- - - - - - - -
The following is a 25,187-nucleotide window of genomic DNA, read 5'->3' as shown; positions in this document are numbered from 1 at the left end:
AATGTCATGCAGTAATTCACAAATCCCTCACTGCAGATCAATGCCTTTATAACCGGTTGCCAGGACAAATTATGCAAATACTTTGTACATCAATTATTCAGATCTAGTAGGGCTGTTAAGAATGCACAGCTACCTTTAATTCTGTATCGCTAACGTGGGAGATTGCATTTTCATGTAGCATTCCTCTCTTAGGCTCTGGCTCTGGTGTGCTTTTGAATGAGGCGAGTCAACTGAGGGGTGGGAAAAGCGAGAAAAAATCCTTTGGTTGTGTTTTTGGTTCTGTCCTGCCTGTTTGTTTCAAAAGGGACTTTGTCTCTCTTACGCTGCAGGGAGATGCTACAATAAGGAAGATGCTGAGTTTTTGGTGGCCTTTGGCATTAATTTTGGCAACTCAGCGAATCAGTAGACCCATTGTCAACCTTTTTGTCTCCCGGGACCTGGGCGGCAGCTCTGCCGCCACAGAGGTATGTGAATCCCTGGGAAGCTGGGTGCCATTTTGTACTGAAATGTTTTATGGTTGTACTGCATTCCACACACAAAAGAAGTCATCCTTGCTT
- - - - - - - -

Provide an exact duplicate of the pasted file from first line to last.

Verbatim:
The following is a 25,187-nucleotide window of genomic DNA, read 5'->3' as shown; positions in this document are numbered from 1 at the left end:
AATGTCATGCAGTAATTCACAAATCCCTCACTGCAGATCAATGCCTTTATAACCGGTTGCCAGGACAAATTATGCAAATACTTTGTACATCAATTATTCAGATCTAGTAGGGCTGTTAAGAATGCACAGCTACCTTTAATTCTGTATCGCTAACGTGGGAGATTGCATTTTCATGTAGCATTCCTCTCTTAGGCTCTGGCTCTGGTGTGCTTTTGAATGAGGCGAGTCAACTGAGGGGTGGGAAAAGCGAGAAAAAATCCTTTGGTTGTGTTTTTGGTTCTGTCCTGCCTGTTTGTTTCAAAAGGGACTTTGTCTCTCTTACGCTGCAGGGAGATGCTACAATAAGGAAGATGCTGAGTTTTTGGTGGCCTTTGGCATTAATTTTGGCAACTCAGCGAATCAGTAGACCCATTGTCAACCTTTTTGTCTCCCGGGACCTGGGCGGCAGCTCTGCCGCCACAGAGGTATGTGAATCCCTGGGAAGCTGGGTGCCATTTTGTACTGAAATGTTTTATGGTTGTACTGCATTCCACACACAAAAGAAGTCATCCTTGCTT